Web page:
Eating is an agricultural act - Wendell Berry

Friday, March 12, 2010

the local economy - wendell berry

inspite of all our best efforts at eating local, etc., we will never be able to fully grow 100% of all our food requirements.
we will get to a significant level (say 75%) in a year or so.
the tough ones to crack will be tea/coffee/oil/spices and suchlike.

either we could move to a diet which is very low on the above 'tough ones', or we take it from the market.
here is where i would like to pause and try to define 'market'.
and i shall fully invoke wendell berry (one of my inspirations).
his epochal 'in distrust of movements' and the 'unsettling of america: culture and agriculture' (mini presentation here) were instrumental in making the idealogical turn in my thinking.

he does another masterclass in defining the 'the idea of a local economy'.

currently we are in a total economy:
A total economy is an unrestrained taking of profits from the disintegration of nations. communities, households, landscapes, and ecosystems. It licenses symbolic or artificial wealth to “grow” by means of the destruction of the real wealth of all the world…
principles of local economy:
So far as I can see, the idea of a local economy rests upon only two principles: neighborhood and subsistence. In a viable neighborhood, neighbors ask themselves what they can do or provide for one another, and they find answers that they and their place can afford. This, and nothing else, is the practice of neighborhood. This practice must be, in part, charitable, but it must also be economic, and the economic part must be equitable; there is a significant charity in just prices.
principle of trade:
Of course, everything needed locally cannot be produced locally. But a viable neighborhood is a community; and a viable community is made up of neighbors who cherish and protect what they have in common. This is the principle of subsistence. A viable community, like a viable farm, protects its own production capacities. It does not import products that it can produce for itself. And it does not export local products until local needs have been met. The economic products of a viable community are understood either as belonging to the community’s subsistence or as surplus, and only the surplus is considered to be marketable abroad.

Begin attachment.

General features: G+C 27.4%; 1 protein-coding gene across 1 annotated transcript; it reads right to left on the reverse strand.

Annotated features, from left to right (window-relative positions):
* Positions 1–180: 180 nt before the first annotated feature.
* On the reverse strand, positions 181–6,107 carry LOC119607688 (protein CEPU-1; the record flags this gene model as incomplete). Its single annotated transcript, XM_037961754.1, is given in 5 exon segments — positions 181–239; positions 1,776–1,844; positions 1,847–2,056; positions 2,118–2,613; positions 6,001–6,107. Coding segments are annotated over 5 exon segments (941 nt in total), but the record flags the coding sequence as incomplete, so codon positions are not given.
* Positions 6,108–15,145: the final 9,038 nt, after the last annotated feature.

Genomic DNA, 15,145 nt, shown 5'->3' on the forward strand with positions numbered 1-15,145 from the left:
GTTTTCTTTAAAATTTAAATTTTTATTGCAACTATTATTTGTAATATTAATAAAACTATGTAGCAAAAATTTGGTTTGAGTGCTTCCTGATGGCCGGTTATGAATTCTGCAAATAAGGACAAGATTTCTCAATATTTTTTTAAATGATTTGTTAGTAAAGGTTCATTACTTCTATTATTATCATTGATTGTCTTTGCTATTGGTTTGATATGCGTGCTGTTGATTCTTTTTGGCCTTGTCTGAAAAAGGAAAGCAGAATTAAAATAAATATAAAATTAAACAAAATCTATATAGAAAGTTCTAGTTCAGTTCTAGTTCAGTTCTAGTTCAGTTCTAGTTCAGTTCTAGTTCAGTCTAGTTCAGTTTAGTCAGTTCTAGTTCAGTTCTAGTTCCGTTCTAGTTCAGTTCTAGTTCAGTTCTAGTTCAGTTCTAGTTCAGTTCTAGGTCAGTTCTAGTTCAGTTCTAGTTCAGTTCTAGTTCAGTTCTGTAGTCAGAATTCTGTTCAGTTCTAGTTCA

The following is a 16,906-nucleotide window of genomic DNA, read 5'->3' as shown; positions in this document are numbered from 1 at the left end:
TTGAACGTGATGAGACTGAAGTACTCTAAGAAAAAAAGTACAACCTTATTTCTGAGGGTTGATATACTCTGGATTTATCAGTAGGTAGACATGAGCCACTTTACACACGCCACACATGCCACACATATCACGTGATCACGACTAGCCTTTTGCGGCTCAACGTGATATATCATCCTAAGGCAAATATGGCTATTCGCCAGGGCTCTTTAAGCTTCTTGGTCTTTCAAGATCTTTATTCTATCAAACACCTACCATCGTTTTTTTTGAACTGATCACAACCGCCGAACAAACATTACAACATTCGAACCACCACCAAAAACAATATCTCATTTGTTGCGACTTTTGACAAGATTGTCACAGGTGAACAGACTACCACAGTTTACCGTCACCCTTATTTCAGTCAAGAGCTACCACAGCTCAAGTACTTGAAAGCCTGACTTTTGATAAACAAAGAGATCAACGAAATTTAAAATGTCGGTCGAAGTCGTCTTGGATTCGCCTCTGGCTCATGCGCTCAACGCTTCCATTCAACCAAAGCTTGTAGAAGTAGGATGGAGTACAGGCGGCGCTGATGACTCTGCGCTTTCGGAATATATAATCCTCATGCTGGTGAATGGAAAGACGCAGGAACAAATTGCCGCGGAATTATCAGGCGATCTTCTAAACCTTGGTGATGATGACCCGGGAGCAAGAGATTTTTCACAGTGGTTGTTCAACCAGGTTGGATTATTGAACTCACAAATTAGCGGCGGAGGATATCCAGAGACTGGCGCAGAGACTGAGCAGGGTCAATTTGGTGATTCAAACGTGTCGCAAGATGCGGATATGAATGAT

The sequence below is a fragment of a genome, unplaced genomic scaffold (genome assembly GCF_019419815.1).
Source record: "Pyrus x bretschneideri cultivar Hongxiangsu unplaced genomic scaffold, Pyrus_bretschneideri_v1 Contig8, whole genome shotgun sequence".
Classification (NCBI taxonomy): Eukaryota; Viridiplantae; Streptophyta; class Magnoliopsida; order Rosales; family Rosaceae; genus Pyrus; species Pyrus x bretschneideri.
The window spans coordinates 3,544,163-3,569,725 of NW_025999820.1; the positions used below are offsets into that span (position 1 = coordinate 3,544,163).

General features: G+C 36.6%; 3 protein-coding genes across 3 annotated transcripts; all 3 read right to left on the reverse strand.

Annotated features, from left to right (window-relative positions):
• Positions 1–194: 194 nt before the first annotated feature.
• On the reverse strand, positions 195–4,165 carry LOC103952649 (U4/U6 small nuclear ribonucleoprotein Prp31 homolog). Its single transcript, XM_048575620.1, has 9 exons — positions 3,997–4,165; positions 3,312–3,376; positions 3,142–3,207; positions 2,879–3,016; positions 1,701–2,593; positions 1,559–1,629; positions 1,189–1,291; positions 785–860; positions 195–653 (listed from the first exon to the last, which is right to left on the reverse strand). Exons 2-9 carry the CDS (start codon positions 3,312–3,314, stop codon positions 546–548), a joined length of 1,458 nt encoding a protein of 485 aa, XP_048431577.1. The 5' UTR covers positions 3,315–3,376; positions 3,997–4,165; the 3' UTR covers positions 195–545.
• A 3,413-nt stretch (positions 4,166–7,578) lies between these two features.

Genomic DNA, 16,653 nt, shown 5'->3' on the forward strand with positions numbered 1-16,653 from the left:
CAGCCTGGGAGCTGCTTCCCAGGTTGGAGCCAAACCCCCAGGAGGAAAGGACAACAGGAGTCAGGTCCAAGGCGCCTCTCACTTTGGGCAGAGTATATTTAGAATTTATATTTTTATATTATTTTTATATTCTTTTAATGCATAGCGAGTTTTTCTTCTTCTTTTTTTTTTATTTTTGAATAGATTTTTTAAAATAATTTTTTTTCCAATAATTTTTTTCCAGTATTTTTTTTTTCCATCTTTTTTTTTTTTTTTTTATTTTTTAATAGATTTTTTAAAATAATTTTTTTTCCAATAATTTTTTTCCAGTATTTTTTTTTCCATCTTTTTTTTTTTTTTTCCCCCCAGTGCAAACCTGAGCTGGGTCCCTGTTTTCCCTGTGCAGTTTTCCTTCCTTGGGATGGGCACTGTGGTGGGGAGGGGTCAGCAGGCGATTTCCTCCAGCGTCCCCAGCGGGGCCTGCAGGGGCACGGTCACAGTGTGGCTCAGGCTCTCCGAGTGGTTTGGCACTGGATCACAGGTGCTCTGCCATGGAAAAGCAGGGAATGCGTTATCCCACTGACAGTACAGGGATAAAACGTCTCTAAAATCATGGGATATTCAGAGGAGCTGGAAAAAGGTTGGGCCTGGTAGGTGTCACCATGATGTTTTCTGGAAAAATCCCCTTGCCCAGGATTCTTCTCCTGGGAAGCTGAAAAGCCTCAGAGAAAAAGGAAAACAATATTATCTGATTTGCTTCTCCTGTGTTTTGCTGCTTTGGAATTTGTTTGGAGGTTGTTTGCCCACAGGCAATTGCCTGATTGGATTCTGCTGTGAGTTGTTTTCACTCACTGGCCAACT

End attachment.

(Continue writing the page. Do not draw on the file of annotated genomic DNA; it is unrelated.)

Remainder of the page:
protectionism is needed:
The principles of neighborhood and subsistence will be disparaged by the globalists as “protectionism” – and that is exactly what it is. It is a protectionism that is just and sound, because it protects local producers and is the best assurance of adequate supplies to local consumers.
1. we are already trying to buy peanuts, rice, fruits from local growers (as against from the madras market).
2. we have sown some sesame to examine the scope of extracting our own oil.

and so on in our own quest, we see berry's words play out.

2 comments:

Kishore said...

The observations are true and reflects excellent reasons for why the decay in a world of plenty (materials) is evident around us.

I think the key measure here, particularly in India is that the sense of community where we value and support each other as a community and then as a nation are deficient and without restoring that no community will thrive.

I would like to continue this conversation with you about how you can increase the effects on where you live

Kishore

csm said...

hi kishore - my email is sriramskd AT gmail DOT com

glad to see you here and take interest in my meanderings.